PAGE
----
That’s the case this session with bills (SB190, HB209) designed to clarify state law regarding the “taxable price” of discounted hotel rooms sold over the internet by travel websites.

Advocates claim companies like Orbitz and Expedia are ripping off the state by buying blocks of discounted rooms from hotels, re-selling them to Maryland consumers at higher rates but paying state sales tax on the original, lower purchase price.

Expedia logo

If that’s true, we should change Maryland’s tax laws and close this alleged “loophole.”

But it’s a complex situation in which the role of the internet travel companies isn’t transparent. There’s a yawning gulf between what lawmakers believe and what may be the true facts.

Confusion Abounds

Even the legislature’s fiscal analysts seem confused. They aren’t even sure if the proposed reform will result in more tax revenue. Opponents flatly assert the Department of Legislative Services got the facts wrong.

Travel agents maintain they are not purchasing discounted, hotel room blocks and then re-selling them to the public at a higher price. They maintain they aren’t in the room-selling business.

They say they are acting as an intermediary between the hotel and the consumer. The hotel negotiates a discounted room rate with the travel company, which then advertises this discounted rate. When a sale is made, the customer pays the discounted rate to the hotel, plus a service charge or fee that goes to the intermediary.

That extra charge isn’t taxed.Orbitz

The travel agents claim the hotels pay all the room taxes on the discounted, negotiated price. There’s no jacked-up extra room charge to consumers by Orbitz or Expedia other than that service fee.

Murky Issue

If all this is true, legislators need to take a closer look at those tax-reform bills. It may be a case of not understanding the true situation.

But it gets murkier.

The comptroller’s office is suing internet travel agents on much the same grounds. The case is before the Maryland Tax Court. Meanwhile, four counties already have sued the big internet travel sites and settled out of court.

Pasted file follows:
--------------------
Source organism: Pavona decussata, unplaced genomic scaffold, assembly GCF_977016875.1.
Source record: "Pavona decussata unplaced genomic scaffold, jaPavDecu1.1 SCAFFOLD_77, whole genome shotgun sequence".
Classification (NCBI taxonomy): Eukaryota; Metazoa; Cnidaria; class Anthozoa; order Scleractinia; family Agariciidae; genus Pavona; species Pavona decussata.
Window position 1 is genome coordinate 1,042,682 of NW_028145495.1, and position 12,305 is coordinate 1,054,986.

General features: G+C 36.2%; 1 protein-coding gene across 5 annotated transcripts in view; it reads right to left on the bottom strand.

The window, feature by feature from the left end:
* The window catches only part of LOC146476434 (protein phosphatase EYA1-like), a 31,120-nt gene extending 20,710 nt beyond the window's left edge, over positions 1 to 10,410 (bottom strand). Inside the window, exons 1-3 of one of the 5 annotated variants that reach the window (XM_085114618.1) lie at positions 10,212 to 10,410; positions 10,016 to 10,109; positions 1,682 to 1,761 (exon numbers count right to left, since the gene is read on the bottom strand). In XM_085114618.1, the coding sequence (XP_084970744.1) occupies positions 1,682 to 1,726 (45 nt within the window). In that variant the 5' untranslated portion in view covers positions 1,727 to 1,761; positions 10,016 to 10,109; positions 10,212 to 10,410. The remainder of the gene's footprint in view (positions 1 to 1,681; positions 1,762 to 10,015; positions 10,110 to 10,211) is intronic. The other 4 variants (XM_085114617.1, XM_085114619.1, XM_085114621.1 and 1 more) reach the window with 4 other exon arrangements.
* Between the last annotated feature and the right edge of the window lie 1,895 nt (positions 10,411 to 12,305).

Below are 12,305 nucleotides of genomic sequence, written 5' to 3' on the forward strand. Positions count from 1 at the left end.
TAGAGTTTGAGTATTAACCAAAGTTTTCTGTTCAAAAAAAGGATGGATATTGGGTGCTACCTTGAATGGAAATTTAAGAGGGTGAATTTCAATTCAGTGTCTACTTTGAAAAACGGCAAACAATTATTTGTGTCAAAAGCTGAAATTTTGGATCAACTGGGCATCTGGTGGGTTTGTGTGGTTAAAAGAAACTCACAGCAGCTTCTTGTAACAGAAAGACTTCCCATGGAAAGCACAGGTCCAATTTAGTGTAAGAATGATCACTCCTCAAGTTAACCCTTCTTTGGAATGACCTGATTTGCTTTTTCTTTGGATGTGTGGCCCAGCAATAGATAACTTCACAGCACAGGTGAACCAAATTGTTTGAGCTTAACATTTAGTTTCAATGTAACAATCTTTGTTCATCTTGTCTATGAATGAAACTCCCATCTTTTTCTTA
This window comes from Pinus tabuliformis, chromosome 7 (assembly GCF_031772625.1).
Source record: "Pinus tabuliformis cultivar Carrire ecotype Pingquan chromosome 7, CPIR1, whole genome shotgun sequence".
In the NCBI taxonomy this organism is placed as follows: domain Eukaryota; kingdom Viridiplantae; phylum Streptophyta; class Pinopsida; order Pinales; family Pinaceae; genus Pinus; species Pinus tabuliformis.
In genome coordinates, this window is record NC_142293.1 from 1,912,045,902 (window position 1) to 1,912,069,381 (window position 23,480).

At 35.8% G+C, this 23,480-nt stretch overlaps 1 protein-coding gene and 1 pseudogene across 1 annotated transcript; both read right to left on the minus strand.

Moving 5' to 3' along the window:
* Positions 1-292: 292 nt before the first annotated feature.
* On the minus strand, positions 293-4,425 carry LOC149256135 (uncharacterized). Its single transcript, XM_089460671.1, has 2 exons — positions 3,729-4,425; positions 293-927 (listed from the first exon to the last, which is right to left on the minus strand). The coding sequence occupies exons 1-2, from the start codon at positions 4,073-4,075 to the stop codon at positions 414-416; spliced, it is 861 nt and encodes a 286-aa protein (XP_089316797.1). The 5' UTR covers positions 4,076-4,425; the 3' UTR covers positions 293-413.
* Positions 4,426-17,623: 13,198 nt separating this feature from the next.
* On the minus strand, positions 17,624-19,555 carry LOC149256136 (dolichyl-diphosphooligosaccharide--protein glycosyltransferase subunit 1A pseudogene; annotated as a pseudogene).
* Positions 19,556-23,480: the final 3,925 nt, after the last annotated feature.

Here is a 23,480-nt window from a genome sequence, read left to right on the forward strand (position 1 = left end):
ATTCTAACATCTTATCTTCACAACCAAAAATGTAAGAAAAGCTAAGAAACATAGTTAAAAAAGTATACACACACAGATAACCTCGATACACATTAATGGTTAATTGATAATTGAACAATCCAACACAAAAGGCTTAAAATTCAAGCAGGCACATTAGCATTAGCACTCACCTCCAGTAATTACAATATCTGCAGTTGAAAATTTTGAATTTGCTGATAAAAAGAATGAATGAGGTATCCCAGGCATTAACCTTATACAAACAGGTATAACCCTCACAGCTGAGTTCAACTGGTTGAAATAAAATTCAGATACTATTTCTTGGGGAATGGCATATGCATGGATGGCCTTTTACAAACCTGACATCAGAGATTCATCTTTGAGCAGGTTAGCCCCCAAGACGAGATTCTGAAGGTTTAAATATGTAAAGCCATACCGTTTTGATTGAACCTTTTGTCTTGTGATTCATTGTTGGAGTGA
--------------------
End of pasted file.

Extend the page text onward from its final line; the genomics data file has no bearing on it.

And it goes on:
While all this is going on in court, it seems senseless for the General Assembly to further confuse matters in ways that could mess up the current tax case and lead to years and years of new litigation.

There are other problems with the bills.

The measures would impact local travel agents, local tour operators and vacation rental managers. It would impose a new administrative tax burden on many small travel-related businesses.

Double Tax?

It also could wind up as a double tax on these local travel businesses, since they already pay a corporate income tax on their service fees.

Here’s another complication: This would amount to a new tax on services — an area where Maryland has tried not to impose levies. Is this opening the door to a broad application of the state sales tax to all service businesses?

Given the results of the last election, a drive to add more tax levies that will be paid by consumers seems ill-timed and poorly thought through. That’s especially true given the uncertainty about what’s really going on in the discounted hotel room-rate industry.